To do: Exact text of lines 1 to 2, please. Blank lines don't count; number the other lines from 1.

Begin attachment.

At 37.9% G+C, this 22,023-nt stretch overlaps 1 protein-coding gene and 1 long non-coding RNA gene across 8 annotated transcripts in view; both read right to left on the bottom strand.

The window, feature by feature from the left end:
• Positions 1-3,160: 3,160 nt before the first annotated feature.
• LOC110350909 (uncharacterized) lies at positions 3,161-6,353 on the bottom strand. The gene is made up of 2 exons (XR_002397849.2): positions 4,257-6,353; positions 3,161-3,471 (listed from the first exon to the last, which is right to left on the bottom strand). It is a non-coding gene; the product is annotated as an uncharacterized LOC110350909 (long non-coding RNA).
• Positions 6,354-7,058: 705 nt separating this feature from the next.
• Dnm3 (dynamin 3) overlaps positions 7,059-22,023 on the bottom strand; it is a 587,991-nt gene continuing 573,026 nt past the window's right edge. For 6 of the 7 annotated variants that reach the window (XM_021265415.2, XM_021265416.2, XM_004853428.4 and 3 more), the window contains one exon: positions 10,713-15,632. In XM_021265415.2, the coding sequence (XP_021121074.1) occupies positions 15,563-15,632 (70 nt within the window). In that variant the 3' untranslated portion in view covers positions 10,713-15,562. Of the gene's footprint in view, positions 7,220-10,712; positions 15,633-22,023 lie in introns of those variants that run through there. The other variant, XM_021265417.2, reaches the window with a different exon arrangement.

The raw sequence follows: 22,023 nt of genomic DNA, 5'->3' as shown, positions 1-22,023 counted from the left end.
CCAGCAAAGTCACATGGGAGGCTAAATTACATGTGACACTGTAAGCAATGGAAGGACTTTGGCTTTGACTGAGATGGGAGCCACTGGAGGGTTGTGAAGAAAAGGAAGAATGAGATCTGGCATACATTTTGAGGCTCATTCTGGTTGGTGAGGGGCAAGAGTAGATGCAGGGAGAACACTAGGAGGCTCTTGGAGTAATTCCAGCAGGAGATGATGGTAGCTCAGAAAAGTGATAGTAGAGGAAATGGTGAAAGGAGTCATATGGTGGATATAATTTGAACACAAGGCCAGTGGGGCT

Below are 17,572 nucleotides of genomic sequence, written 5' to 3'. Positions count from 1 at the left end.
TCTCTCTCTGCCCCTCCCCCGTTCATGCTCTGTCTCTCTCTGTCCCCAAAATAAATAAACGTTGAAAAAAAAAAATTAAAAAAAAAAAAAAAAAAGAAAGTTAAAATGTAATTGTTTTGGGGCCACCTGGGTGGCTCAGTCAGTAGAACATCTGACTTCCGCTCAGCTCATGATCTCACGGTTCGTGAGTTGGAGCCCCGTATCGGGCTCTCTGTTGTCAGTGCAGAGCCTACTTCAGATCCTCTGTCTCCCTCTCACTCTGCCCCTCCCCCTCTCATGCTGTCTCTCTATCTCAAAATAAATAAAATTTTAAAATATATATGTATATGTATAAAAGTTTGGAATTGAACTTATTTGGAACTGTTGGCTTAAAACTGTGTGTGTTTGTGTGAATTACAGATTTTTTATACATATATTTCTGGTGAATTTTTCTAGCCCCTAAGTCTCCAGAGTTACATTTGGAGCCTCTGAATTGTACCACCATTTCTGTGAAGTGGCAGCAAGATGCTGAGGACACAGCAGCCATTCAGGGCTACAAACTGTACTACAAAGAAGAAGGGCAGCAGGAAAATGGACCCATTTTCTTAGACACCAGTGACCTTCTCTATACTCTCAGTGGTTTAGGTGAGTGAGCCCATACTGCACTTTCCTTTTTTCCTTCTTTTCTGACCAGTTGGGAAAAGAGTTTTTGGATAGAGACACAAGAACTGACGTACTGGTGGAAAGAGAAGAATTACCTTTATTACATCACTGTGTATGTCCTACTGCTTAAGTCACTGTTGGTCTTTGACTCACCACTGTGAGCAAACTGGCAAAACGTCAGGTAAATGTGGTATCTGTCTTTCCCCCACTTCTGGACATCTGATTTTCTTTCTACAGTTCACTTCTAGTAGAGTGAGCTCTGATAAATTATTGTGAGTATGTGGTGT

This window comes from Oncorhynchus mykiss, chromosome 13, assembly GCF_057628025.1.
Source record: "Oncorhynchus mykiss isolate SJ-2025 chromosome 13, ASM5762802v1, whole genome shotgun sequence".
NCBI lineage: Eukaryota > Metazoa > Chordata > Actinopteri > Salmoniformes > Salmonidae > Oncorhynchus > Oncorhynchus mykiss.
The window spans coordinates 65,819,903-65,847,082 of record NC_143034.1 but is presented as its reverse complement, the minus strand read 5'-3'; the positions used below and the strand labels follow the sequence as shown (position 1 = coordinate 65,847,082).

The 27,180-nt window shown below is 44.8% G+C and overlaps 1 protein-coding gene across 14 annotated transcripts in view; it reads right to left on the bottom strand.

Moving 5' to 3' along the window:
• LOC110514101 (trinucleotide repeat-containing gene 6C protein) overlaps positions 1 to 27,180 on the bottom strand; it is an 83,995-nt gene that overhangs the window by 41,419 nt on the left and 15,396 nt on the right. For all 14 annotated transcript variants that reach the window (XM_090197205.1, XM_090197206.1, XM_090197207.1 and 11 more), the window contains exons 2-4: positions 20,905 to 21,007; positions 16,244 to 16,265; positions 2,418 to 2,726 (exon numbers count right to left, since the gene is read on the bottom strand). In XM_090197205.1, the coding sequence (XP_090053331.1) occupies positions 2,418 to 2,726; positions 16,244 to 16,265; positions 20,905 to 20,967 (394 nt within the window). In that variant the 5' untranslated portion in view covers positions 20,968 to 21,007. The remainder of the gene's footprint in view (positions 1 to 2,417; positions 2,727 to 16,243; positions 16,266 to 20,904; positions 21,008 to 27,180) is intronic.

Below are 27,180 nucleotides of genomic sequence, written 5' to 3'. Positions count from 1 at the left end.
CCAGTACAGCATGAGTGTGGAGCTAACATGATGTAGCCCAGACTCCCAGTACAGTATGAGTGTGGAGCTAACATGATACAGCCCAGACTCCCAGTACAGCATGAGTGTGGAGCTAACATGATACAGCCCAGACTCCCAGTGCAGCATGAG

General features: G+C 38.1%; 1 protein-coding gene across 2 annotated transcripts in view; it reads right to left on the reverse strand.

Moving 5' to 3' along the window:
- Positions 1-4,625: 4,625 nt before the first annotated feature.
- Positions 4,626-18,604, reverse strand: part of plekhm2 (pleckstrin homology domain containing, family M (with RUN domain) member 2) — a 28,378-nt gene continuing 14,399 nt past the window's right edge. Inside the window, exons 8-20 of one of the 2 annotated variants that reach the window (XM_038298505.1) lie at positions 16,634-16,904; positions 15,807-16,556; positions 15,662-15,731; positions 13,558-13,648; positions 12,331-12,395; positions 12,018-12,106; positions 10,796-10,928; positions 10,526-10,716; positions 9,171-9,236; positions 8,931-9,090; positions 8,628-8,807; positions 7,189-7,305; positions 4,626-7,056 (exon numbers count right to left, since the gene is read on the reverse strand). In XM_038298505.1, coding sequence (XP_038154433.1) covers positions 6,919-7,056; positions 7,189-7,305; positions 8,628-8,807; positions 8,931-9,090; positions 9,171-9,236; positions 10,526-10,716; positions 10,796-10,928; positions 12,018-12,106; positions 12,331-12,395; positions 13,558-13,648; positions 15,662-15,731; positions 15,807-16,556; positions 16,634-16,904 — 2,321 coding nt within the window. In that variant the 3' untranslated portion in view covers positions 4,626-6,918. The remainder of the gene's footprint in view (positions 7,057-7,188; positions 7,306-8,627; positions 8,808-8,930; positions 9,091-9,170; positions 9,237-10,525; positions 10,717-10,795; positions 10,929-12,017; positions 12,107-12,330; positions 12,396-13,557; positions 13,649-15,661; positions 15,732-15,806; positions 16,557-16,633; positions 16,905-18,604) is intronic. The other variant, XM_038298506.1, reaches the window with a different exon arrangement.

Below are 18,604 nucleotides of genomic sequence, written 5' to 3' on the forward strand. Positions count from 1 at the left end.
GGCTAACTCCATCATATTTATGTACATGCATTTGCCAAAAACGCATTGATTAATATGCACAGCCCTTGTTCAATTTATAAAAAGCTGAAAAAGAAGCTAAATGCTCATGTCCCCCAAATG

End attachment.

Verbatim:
At 37.9% G+C, this 22,023-nt stretch overlaps 1 protein-coding gene and 1 long non-coding RNA gene across 8 annotated transcripts in view; both read right to left on the bottom strand.

The window, feature by feature from the left end: